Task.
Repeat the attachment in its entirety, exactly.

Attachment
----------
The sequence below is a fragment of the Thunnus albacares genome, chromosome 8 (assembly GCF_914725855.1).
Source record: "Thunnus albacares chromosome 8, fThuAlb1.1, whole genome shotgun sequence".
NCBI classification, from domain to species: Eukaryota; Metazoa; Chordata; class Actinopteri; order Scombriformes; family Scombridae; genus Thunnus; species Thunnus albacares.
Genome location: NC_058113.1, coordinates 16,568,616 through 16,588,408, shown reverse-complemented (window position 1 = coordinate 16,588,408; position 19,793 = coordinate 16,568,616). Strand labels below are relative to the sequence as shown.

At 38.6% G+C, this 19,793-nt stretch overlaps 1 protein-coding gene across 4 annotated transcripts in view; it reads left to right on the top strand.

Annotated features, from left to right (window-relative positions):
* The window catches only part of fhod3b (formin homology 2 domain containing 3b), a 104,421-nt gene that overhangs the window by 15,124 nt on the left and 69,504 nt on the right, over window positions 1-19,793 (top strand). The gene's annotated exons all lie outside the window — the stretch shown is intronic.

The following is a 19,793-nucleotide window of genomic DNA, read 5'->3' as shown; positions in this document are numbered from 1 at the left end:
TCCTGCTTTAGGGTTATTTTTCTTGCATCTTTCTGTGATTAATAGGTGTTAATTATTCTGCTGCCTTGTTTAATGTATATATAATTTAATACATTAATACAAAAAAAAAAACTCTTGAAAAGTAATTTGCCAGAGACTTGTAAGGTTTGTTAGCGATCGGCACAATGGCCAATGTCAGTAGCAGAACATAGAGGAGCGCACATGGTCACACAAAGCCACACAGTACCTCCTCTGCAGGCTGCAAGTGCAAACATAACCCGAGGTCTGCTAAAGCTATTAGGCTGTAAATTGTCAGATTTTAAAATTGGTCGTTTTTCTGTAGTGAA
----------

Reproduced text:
The sequence below is a fragment of the Thunnus albacares genome, chromosome 8 (assembly GCF_914725855.1).
Source record: "Thunnus albacares chromosome 8, fThuAlb1.1, whole genome shotgun sequence".
NCBI classification, from domain to species: Eukaryota; Metazoa; Chordata; class Actinopteri; order Scombriformes; family Scombridae; genus Thunnus; species Thunnus albacares.
Genome location: NC_058113.1, coordinates 16,568,616 through 16,588,408, shown reverse-complemented (window position 1 = coordinate 16,588,408; position 19,793 = coordinate 16,568,616). Strand labels below are relative to the sequence as shown.

At 38.6% G+C, this 19,793-nt stretch overlaps 1 protein-coding gene across 4 annotated transcripts in view; it reads left to right on the top strand.

Annotated features, from left to right (window-relative positions):
* The window catches only part of fhod3b (formin homology 2 domain containing 3b), a 104,421-nt gene that overhangs the window by 15,124 nt on the left and 69,504 nt on the right, over window positions 1-19,793 (top strand). The gene's annotated exons all lie outside the window — the stretch shown is intronic.

The following is a 19,793-nucleotide window of genomic DNA, read 5'->3' as shown; positions in this document are numbered from 1 at the left end:
TCCTGCTTTAGGGTTATTTTTCTTGCATCTTTCTGTGATTAATAGGTGTTAATTATTCTGCTGCCTTGTTTAATGTATATATAATTTAATACATTAATACAAAAAAAAAAACTCTTGAAAAGTAATTTGCCAGAGACTTGTAAGGTTTGTTAGCGATCGGCACAATGGCCAATGTCAGTAGCAGAACATAGAGGAGCGCACATGGTCACACAAAGCCACACAGTACCTCCTCTGCAGGCTGCAAGTGCAAACATAACCCGAGGTCTGCTAAAGCTATTAGGCTGTAAATTGTCAGATTTTAAAATTGGTCGTTTTTCTGTAGTGAA